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Los Angeles-based PacWest is considering several strategic options, including a sale, amid a banking crisis-induced stock plunge.
Bank holding company PacWest Bancorp is reportedly mulling a sale following Wednesday’s 50% stock crash. The regional bank is weighing strategic options amid the US banking crisis, which sank three financial institutions in March. A Bloomberg report said PacWest shelved previous efforts to raise capital to remain afloat and now strongly considers selling all its assets outright.
Inside sources revealed that PacWest has been working with a financial adviser on moving forward. These sources stressed that although the California-based lender is open to a sale, it has yet to begin a formal auction process. Also, according to people familiar with the matter, PacWest faces significant obstacles in its bid to sell outright because only a few potential buyers are interested in the entire Los Angeles-based bank. The entire PacWest Bancorp comprises community lender Pacific Western Bank and a handful of commercial and consumer lending ventures. Unfortunately, any potential buyer could also sustain a sizable loss marking down some of PacWest’s loans.
PacWest Considers Full Asset Sale as a Way to Optimize Shareholder Value Amid Declining Stock
PacWest views a potential sale as a way to “maximize shareholder value” amid its recently battered stock. The West Coast bank also noted that it had not sustained unusual deposit outflows since JPMorgan’s (NYSE: JPM) First Republic sale was announced Monday.
The PacWest development comes six weeks after the California lender announced a $1.4 billion fundraising to shore up liquidity. However, the bank has already projected excess financial buoyancy should it eventually find a buyer for its prime assets. According to Reuters, the potential sale of PacWest’s $2.7 billion lender finance loan portfolio would prop up the common equity tier-one ratio. This increase would see the bank’s core tier 1 capital-to-total risk-weighted assets rise from 9.21% to at least 10%.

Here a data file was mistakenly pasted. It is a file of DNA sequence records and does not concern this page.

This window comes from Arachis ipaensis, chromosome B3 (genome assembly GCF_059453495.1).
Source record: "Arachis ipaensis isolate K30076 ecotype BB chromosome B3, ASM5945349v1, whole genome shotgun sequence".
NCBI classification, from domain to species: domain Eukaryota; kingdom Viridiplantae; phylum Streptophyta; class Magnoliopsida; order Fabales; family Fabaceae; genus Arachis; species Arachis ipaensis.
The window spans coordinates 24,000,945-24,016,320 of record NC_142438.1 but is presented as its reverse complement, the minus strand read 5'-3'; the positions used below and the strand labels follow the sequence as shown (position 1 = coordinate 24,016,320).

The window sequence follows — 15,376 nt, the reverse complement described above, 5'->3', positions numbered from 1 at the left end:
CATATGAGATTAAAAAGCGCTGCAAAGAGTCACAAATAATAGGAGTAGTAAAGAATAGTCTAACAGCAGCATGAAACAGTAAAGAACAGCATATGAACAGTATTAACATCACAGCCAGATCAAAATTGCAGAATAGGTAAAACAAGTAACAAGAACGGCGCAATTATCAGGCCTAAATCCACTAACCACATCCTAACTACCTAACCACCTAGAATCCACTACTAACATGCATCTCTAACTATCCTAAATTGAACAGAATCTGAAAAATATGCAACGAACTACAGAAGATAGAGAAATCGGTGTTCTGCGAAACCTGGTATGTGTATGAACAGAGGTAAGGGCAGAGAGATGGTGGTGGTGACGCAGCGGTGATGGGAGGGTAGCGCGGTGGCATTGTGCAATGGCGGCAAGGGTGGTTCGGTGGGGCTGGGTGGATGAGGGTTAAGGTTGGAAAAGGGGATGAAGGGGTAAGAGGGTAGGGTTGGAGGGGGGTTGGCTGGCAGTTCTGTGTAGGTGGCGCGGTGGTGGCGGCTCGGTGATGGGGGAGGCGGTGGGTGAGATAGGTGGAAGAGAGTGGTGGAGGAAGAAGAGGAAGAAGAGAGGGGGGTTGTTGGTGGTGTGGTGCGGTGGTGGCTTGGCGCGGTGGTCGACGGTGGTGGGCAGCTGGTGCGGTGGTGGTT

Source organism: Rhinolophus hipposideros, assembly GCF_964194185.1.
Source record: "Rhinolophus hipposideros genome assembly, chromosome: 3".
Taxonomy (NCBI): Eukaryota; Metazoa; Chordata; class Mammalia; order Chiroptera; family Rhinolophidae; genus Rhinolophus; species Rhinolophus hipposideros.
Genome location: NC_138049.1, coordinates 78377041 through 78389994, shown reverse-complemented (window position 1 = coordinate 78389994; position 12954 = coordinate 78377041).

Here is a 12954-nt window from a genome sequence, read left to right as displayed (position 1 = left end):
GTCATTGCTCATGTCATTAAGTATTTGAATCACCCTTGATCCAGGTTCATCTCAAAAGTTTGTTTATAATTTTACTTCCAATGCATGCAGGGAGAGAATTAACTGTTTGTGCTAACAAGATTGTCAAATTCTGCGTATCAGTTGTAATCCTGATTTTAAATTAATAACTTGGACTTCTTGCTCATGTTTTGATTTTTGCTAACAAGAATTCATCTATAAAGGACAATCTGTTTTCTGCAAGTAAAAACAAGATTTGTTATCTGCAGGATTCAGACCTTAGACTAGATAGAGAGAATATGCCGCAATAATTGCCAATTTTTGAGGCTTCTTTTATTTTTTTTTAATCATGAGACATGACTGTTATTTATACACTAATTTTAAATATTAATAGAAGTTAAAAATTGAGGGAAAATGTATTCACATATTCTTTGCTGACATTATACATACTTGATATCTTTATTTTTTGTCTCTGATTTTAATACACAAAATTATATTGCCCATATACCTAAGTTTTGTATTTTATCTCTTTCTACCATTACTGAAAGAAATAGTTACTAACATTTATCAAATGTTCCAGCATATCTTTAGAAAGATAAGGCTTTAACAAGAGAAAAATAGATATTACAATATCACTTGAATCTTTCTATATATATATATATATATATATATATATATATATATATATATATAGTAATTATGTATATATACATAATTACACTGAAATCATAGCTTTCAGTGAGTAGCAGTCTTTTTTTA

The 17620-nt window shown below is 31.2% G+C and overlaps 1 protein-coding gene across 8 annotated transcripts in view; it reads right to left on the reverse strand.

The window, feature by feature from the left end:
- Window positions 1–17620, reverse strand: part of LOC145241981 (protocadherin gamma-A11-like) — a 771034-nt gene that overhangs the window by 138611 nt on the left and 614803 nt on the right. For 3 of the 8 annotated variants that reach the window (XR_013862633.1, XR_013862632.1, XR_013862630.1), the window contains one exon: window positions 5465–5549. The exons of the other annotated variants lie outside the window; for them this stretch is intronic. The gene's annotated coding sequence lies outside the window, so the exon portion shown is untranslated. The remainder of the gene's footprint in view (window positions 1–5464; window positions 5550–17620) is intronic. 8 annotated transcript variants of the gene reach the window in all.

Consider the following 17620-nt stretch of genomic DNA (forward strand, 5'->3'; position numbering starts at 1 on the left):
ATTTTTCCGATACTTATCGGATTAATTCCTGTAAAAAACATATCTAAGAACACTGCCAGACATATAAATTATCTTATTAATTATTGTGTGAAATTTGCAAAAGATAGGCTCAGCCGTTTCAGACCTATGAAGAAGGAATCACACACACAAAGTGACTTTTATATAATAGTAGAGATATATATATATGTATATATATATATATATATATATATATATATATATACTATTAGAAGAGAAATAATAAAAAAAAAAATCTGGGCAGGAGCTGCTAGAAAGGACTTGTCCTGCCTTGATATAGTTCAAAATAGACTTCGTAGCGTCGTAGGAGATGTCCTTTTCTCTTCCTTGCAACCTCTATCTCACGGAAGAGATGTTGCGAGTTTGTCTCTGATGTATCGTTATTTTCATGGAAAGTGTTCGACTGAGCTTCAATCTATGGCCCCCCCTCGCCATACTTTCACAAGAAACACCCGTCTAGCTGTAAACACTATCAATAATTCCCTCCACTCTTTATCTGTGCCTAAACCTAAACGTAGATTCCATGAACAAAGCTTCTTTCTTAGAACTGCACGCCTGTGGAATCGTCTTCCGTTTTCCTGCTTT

Although headquartered in Los Angeles, California, PacWest has branches in Durham, North Carolina, and Denver, Colorado. The bank’s recent 52% stock crash feeds into a broader 80% drawdown since the regional banking crisis began in March. However, PacWest is not the only financial institution to take a massive hit in value recently. According to reports, Phoenix-based rival Western Alliance Bancorp (NYSE: WAL) also suffered a 23% decline yesterday, which reflected bleak investor faith in regional banks. Following its drawdown, Western Alliance also sought to assuage investors that there was no cause for alarm. On Wednesday, the leading US bank claimed it had not experienced unusual withdrawals and had adequate liquidity. In a press release, Western Alliance said:
“The Bank has not experienced unusual deposit flows following the sale of First Republic Bank and other recent industry news. Total Deposits were $48.8 billion as of Tuesday, May 2, up from $48.2 billion as of Monday, May 1, and flat to Friday, April 28. Quarter to date, deposits are up $1.2 billion from $47.6 billion as of March 31.”
Western Alliance also reaffirmed its previously-stated $2 billion quarter-over-quarter deposit growth rate guidance.